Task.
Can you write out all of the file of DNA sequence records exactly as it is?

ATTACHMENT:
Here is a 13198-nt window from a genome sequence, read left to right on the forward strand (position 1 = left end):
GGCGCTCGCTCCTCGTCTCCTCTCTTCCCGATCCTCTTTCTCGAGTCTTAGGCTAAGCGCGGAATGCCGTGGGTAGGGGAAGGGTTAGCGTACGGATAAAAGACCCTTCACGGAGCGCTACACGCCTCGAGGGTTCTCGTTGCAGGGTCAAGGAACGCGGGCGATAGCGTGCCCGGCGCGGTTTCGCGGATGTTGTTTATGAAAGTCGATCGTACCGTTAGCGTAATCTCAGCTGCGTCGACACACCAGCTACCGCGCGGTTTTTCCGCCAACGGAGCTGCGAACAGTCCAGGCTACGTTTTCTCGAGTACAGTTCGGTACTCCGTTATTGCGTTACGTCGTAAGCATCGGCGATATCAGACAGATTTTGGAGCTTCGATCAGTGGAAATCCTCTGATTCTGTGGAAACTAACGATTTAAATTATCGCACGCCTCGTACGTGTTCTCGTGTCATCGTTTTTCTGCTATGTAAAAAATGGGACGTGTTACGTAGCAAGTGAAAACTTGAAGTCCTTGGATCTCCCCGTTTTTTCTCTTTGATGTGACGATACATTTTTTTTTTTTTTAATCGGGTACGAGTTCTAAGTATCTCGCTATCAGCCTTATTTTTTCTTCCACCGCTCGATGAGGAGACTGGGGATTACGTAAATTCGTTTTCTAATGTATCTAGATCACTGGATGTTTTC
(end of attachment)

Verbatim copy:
Here is a 13198-nt window from a genome sequence, read left to right on the forward strand (position 1 = left end):
GGCGCTCGCTCCTCGTCTCCTCTCTTCCCGATCCTCTTTCTCGAGTCTTAGGCTAAGCGCGGAATGCCGTGGGTAGGGGAAGGGTTAGCGTACGGATAAAAGACCCTTCACGGAGCGCTACACGCCTCGAGGGTTCTCGTTGCAGGGTCAAGGAACGCGGGCGATAGCGTGCCCGGCGCGGTTTCGCGGATGTTGTTTATGAAAGTCGATCGTACCGTTAGCGTAATCTCAGCTGCGTCGACACACCAGCTACCGCGCGGTTTTTCCGCCAACGGAGCTGCGAACAGTCCAGGCTACGTTTTCTCGAGTACAGTTCGGTACTCCGTTATTGCGTTACGTCGTAAGCATCGGCGATATCAGACAGATTTTGGAGCTTCGATCAGTGGAAATCCTCTGATTCTGTGGAAACTAACGATTTAAATTATCGCACGCCTCGTACGTGTTCTCGTGTCATCGTTTTTCTGCTATGTAAAAAATGGGACGTGTTACGTAGCAAGTGAAAACTTGAAGTCCTTGGATCTCCCCGTTTTTTCTCTTTGATGTGACGATACATTTTTTTTTTTTTTAATCGGGTACGAGTTCTAAGTATCTCGCTATCAGCCTTATTTTTTCTTCCACCGCTCGATGAGGAGACTGGGGATTACGTAAATTCGTTTTCTAATGTATCTAGATCACTGGATGTTTTC